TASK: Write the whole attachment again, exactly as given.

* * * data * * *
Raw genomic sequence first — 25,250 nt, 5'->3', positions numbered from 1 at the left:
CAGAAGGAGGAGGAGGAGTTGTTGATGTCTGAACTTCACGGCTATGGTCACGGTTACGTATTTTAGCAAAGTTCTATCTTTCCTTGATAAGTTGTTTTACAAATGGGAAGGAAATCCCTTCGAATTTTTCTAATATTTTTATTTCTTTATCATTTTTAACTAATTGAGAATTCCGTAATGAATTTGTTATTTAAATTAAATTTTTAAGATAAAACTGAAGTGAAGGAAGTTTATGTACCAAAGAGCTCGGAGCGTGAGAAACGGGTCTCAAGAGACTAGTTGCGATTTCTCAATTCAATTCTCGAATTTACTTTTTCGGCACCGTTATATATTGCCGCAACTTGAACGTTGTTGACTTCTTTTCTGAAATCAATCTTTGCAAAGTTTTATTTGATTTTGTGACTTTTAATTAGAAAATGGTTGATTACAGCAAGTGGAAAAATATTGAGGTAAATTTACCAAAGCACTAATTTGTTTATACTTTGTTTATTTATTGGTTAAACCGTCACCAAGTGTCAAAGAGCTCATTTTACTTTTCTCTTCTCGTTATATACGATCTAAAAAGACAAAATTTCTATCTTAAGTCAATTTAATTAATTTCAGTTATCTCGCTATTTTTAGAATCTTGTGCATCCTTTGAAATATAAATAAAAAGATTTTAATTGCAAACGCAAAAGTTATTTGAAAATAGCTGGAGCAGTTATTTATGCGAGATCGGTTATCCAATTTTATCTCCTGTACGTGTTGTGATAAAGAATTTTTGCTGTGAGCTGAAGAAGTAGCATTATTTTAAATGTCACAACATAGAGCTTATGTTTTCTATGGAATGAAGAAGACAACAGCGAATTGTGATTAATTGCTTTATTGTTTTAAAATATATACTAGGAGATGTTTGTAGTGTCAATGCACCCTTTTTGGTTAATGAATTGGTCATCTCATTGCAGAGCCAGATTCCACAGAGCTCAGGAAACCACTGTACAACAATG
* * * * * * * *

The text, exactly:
Raw genomic sequence first — 25,250 nt, 5'->3', positions numbered from 1 at the left:
CAGAAGGAGGAGGAGGAGTTGTTGATGTCTGAACTTCACGGCTATGGTCACGGTTACGTATTTTAGCAAAGTTCTATCTTTCCTTGATAAGTTGTTTTACAAATGGGAAGGAAATCCCTTCGAATTTTTCTAATATTTTTATTTCTTTATCATTTTTAACTAATTGAGAATTCCGTAATGAATTTGTTATTTAAATTAAATTTTTAAGATAAAACTGAAGTGAAGGAAGTTTATGTACCAAAGAGCTCGGAGCGTGAGAAACGGGTCTCAAGAGACTAGTTGCGATTTCTCAATTCAATTCTCGAATTTACTTTTTCGGCACCGTTATATATTGCCGCAACTTGAACGTTGTTGACTTCTTTTCTGAAATCAATCTTTGCAAAGTTTTATTTGATTTTGTGACTTTTAATTAGAAAATGGTTGATTACAGCAAGTGGAAAAATATTGAGGTAAATTTACCAAAGCACTAATTTGTTTATACTTTGTTTATTTATTGGTTAAACCGTCACCAAGTGTCAAAGAGCTCATTTTACTTTTCTCTTCTCGTTATATACGATCTAAAAAGACAAAATTTCTATCTTAAGTCAATTTAATTAATTTCAGTTATCTCGCTATTTTTAGAATCTTGTGCATCCTTTGAAATATAAATAAAAAGATTTTAATTGCAAACGCAAAAGTTATTTGAAAATAGCTGGAGCAGTTATTTATGCGAGATCGGTTATCCAATTTTATCTCCTGTACGTGTTGTGATAAAGAATTTTTGCTGTGAGCTGAAGAAGTAGCATTATTTTAAATGTCACAACATAGAGCTTATGTTTTCTATGGAATGAAGAAGACAACAGCGAATTGTGATTAATTGCTTTATTGTTTTAAAATATATACTAGGAGATGTTTGTAGTGTCAATGCACCCTTTTTGGTTAATGAATTGGTCATCTCATTGCAGAGCCAGATTCCACAGAGCTCAGGAAACCACTGTACAACAATG